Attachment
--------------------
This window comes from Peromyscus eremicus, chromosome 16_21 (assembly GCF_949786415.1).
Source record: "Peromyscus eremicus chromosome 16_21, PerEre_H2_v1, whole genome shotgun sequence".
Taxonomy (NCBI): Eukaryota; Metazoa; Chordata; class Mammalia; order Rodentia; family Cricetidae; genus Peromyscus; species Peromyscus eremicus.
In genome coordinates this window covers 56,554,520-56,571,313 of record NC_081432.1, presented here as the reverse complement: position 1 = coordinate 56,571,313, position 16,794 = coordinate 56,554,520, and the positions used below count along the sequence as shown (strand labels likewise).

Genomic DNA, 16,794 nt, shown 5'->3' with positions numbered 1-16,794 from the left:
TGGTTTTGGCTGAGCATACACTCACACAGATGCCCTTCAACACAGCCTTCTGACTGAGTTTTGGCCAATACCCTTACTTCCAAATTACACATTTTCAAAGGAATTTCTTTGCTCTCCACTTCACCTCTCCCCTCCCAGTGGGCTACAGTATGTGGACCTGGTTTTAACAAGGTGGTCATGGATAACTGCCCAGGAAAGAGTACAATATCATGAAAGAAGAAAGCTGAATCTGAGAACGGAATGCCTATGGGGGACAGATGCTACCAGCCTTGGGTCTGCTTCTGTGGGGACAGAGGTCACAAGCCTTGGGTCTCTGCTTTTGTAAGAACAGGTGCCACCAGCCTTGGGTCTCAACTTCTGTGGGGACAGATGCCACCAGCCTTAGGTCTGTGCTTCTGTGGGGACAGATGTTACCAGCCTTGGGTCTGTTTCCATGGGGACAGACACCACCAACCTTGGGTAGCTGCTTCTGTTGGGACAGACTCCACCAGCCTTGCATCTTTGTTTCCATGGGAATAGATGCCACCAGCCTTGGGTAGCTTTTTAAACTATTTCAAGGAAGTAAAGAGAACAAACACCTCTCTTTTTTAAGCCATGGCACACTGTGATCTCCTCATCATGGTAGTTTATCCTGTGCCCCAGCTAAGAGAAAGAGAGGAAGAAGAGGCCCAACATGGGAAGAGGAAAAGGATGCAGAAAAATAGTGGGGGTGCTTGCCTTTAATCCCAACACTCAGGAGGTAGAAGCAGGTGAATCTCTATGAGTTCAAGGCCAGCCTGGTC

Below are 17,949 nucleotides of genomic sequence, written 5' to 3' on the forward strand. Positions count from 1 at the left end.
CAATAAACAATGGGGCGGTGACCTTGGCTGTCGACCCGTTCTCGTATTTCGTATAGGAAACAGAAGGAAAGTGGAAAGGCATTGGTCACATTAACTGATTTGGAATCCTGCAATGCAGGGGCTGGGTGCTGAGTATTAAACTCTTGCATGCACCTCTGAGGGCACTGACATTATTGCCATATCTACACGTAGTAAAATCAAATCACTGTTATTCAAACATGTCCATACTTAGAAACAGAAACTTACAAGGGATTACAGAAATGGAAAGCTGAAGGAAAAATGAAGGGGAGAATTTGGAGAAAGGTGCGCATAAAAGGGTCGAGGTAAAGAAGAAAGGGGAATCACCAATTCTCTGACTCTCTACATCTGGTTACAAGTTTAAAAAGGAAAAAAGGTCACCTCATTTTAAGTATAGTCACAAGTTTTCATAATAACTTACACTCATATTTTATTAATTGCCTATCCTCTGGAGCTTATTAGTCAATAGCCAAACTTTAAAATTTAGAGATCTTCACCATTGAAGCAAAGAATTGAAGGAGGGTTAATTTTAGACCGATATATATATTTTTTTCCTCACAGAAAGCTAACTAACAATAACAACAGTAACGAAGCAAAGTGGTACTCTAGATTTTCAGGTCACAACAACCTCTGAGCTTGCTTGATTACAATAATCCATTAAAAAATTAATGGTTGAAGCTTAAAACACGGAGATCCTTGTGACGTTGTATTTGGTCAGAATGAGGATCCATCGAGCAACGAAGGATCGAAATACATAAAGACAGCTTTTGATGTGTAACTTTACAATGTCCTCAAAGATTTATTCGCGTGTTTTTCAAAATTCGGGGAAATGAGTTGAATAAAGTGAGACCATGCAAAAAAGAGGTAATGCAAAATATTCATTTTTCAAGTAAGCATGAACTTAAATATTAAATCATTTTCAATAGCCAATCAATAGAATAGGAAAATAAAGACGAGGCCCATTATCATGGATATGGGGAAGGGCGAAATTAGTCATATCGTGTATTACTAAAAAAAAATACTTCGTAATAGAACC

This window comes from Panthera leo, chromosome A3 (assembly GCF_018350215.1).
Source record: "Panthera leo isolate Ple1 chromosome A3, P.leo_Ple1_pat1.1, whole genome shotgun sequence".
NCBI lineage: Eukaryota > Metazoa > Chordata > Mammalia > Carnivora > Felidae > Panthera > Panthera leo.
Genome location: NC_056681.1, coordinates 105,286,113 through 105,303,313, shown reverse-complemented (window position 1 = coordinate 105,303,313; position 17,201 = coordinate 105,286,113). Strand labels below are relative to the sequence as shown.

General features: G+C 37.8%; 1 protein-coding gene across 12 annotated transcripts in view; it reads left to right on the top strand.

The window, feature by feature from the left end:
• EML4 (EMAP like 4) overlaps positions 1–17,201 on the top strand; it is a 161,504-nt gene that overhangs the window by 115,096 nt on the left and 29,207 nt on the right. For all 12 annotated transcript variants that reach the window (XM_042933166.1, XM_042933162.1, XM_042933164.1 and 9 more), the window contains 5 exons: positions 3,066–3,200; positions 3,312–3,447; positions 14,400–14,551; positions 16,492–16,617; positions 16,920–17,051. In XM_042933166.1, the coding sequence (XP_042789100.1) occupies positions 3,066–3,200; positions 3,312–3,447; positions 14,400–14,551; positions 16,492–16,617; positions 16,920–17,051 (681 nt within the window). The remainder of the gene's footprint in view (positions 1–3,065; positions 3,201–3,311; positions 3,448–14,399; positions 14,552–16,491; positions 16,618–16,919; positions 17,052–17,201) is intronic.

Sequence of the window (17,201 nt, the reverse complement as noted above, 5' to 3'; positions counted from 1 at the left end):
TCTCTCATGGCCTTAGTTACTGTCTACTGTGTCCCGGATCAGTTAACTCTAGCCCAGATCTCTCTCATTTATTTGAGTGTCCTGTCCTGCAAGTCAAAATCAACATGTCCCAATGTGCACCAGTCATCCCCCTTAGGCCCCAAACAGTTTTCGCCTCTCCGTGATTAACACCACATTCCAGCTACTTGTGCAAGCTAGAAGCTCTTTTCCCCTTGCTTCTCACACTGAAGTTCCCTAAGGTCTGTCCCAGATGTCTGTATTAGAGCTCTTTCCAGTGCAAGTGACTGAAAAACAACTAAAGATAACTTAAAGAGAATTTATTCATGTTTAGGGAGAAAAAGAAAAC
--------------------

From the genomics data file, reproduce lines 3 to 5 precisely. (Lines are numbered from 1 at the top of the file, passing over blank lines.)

Taxonomy (NCBI): Eukaryota; Metazoa; Chordata; class Mammalia; order Rodentia; family Cricetidae; genus Peromyscus; species Peromyscus eremicus.
In genome coordinates this window covers 56,554,520-56,571,313 of record NC_081432.1, presented here as the reverse complement: position 1 = coordinate 56,571,313, position 16,794 = coordinate 56,554,520, and the positions used below count along the sequence as shown (strand labels likewise).

Genomic DNA, 16,794 nt, shown 5'->3' with positions numbered 1-16,794 from the left: